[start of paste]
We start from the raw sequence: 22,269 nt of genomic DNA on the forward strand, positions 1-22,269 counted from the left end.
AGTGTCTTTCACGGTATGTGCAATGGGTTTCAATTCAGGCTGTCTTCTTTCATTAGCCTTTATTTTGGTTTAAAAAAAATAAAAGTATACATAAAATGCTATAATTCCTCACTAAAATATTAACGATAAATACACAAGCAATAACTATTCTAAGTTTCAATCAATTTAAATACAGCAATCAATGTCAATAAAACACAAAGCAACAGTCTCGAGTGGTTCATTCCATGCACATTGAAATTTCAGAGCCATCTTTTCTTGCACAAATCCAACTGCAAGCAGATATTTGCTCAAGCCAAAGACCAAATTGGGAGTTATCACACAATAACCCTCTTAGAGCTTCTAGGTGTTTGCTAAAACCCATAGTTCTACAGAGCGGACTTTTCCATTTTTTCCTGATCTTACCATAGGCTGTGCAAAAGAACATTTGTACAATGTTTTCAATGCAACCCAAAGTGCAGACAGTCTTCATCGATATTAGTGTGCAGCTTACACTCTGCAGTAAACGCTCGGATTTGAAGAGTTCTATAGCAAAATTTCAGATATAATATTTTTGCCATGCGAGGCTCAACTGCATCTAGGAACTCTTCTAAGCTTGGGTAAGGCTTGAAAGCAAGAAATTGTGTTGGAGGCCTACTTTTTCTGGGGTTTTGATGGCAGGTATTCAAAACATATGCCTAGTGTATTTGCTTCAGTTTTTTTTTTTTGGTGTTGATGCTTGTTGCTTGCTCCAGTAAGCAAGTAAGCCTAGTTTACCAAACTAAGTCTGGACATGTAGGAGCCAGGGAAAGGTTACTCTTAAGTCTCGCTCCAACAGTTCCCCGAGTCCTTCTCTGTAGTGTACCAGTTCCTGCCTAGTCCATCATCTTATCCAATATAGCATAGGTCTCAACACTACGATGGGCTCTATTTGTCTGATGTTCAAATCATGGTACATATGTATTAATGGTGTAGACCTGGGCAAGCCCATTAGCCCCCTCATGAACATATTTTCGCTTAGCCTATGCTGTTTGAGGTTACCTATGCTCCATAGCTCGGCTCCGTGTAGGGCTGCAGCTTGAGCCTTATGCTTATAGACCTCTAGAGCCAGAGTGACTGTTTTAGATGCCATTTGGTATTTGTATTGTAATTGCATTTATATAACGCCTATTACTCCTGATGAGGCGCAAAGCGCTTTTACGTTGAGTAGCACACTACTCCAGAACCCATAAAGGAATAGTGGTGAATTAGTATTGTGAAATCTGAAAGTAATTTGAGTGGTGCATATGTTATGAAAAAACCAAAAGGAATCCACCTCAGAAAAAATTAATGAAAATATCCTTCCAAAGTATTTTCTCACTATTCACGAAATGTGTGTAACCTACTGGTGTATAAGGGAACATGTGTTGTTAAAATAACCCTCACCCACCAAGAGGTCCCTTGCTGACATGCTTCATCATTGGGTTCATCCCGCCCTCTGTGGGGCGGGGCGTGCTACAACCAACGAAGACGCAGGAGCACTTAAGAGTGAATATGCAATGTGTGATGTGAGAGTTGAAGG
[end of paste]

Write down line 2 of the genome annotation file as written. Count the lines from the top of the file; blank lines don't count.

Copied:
AGTGTCTTTCACGGTATGTGCAATGGGTTTCAATTCAGGCTGTCTTCTTTCATTAGCCTTTATTTTGGTTTAAAAAAAATAAAAGTATACATAAAATGCTATAATTCCTCACTAAAATATTAACGATAAATACACAAGCAATAACTATTCTAAGTTTCAATCAATTTAAATACAGCAATCAATGTCAATAAAACACAAAGCAACAGTCTCGAGTGGTTCATTCCATGCACATTGAAATTTCAGAGCCATCTTTTCTTGCACAAATCCAACTGCAAGCAGATATTTGCTCAAGCCAAAGACCAAATTGGGAGTTATCACACAATAACCCTCTTAGAGCTTCTAGGTGTTTGCTAAAACCCATAGTTCTACAGAGCGGACTTTTCCATTTTTTCCTGATCTTACCATAGGCTGTGCAAAAGAACATTTGTACAATGTTTTCAATGCAACCCAAAGTGCAGACAGTCTTCATCGATATTAGTGTGCAGCTTACACTCTGCAGTAAACGCTCGGATTTGAAGAGTTCTATAGCAAAATTTCAGATATAATATTTTTGCCATGCGAGGCTCAACTGCATCTAGGAACTCTTCTAAGCTTGGGTAAGGCTTGAAAGCAAGAAATTGTGTTGGAGGCCTACTTTTTCTGGGGTTTTGATGGCAGGTATTCAAAACATATGCCTAGTGTATTTGCTTCAGTTTTTTTTTTTTGGTGTTGATGCTTGTTGCTTGCTCCAGTAAGCAAGTAAGCCTAGTTTACCAAACTAAGTCTGGACATGTAGGAGCCAGGGAAAGGTTACTCTTAAGTCTCGCTCCAACAGTTCCCCGAGTCCTTCTCTGTAGTGTACCAGTTCCTGCCTAGTCCATCATCTTATCCAATATAGCATAGGTCTCAACACTACGATGGGCTCTATTTGTCTGATGTTCAAATCATGGTACATATGTATTAATGGTGTAGACCTGGGCAAGCCCATTAGCCCCCTCATGAACATATTTTCGCTTAGCCTATGCTGTTTGAGGTTACCTATGCTCCATAGCTCGGCTCCGTGTAGGGCTGCAGCTTGAGCCTTATGCTTATAGACCTCTAGAGCCAGAGTGACTGTTTTAGATGCCATTTGGTATTTGTATTGTAATTGCATTTATATAACGCCTATTACTCCTGATGAGGCGCAAAGCGCTTTTACGTTGAGTAGCACACTACTCCAGAACCCATAAAGGAATAGTGGTGAATTAGTATTGTGAAATCTGAAAGTAATTTGAGTGGTGCATATGTTATGAAAAAACCAAAAGGAATCCACCTCAGAAAAAATTAATGAAAATATCCTTCCAAAGTATTTTCTCACTATTCACGAAATGTGTGTAACCTACTGGTGTATAAGGGAACATGTGTTGTTAAAATAACCCTCACCCACCAAGAGGTCCCTTGCTGACATGCTTCATCATTGGGTTCATCCCGCCCTCTGTGGGGCGGGGCGTGCTACAACCAACGAAGACGCAGGAGCACTTAAGAGTGAATATGCAATGTGTGATGTGAGAGTTGAAGG